There was no recession after Brexit. But a slowdown looks like it’s here now…
Notice that the UK has continued to grow (except with an essential stall in 2018Q1), but output has lagged other major economies. (Another depiction, comparing to G7 countries, is provided by Laurent Ferrara.)
UK GDP growth has lagged its neighbors, even with a depreciated currency. Note however that the Baker, Bloom and Davis index of economic policy uncertainty remains elevated relative to the pre-Brexit average.
Figure 2: Graph 1, Quarter on quarter SAAR growth rate of real UK GDP; Graph 2, Log real trade weighted UK pound, 2010=0; UK Economic Policy Uncertainty index. Horizontal red line is pre-Brexit average. Source: OECD, BIS, Baker, Bloom and Davis, and author’s calculations.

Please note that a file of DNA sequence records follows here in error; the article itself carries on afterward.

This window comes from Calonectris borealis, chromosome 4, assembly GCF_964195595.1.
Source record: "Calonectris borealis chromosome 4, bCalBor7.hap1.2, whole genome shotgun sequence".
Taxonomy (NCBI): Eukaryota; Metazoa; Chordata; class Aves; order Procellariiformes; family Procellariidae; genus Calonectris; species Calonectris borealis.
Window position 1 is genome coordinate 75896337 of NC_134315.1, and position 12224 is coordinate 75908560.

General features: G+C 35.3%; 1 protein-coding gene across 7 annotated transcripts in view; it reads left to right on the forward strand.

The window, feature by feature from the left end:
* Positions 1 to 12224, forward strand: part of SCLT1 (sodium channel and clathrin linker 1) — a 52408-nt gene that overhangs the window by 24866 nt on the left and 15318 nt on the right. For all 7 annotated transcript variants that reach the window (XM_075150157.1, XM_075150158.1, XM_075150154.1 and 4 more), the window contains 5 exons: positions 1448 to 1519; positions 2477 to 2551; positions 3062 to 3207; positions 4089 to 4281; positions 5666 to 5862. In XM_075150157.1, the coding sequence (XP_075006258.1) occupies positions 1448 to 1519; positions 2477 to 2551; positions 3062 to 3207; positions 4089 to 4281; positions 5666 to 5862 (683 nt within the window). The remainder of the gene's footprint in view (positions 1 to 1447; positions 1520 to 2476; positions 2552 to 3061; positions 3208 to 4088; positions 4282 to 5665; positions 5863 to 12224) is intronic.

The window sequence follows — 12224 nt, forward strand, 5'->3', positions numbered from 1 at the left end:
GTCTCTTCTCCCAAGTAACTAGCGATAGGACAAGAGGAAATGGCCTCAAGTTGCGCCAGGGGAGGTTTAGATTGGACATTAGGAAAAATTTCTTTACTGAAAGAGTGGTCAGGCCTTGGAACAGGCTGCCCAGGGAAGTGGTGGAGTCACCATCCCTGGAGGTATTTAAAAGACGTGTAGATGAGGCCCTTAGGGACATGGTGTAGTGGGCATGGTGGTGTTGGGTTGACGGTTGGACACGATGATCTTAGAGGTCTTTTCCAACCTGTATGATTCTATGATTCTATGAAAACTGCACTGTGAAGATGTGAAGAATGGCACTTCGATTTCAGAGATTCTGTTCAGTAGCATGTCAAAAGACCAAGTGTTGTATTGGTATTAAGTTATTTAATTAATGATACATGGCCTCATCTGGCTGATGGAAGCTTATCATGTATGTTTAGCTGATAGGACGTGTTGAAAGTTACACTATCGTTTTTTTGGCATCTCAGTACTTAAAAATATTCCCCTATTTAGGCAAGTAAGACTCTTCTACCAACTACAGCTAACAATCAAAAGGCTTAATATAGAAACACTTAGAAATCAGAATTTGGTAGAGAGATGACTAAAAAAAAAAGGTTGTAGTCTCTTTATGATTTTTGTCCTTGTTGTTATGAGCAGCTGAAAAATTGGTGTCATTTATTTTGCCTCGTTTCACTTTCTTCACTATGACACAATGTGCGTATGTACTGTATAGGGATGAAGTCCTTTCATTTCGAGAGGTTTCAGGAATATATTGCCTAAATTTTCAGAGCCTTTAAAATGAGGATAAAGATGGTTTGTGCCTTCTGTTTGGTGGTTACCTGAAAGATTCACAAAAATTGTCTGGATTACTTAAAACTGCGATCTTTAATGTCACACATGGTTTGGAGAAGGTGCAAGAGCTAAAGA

An interesting question is how much of the slowdown is the negative shock of diminished prospects (higher input costs, shrunken export markets, exit of financial services), and how much due to higher economic uncertainty. A review of the macro impact of uncertainty is contained in Ferrara, Lhuissier, Trippier (2017).
What about longer term prospects? Relative to baseline, most estimates are negative, as noted in the (leaked) Cross Whitehall briefing’s preliminary estimates.
All something to consider as the US contemplates exiting from NAFTA, i.e., Nexit…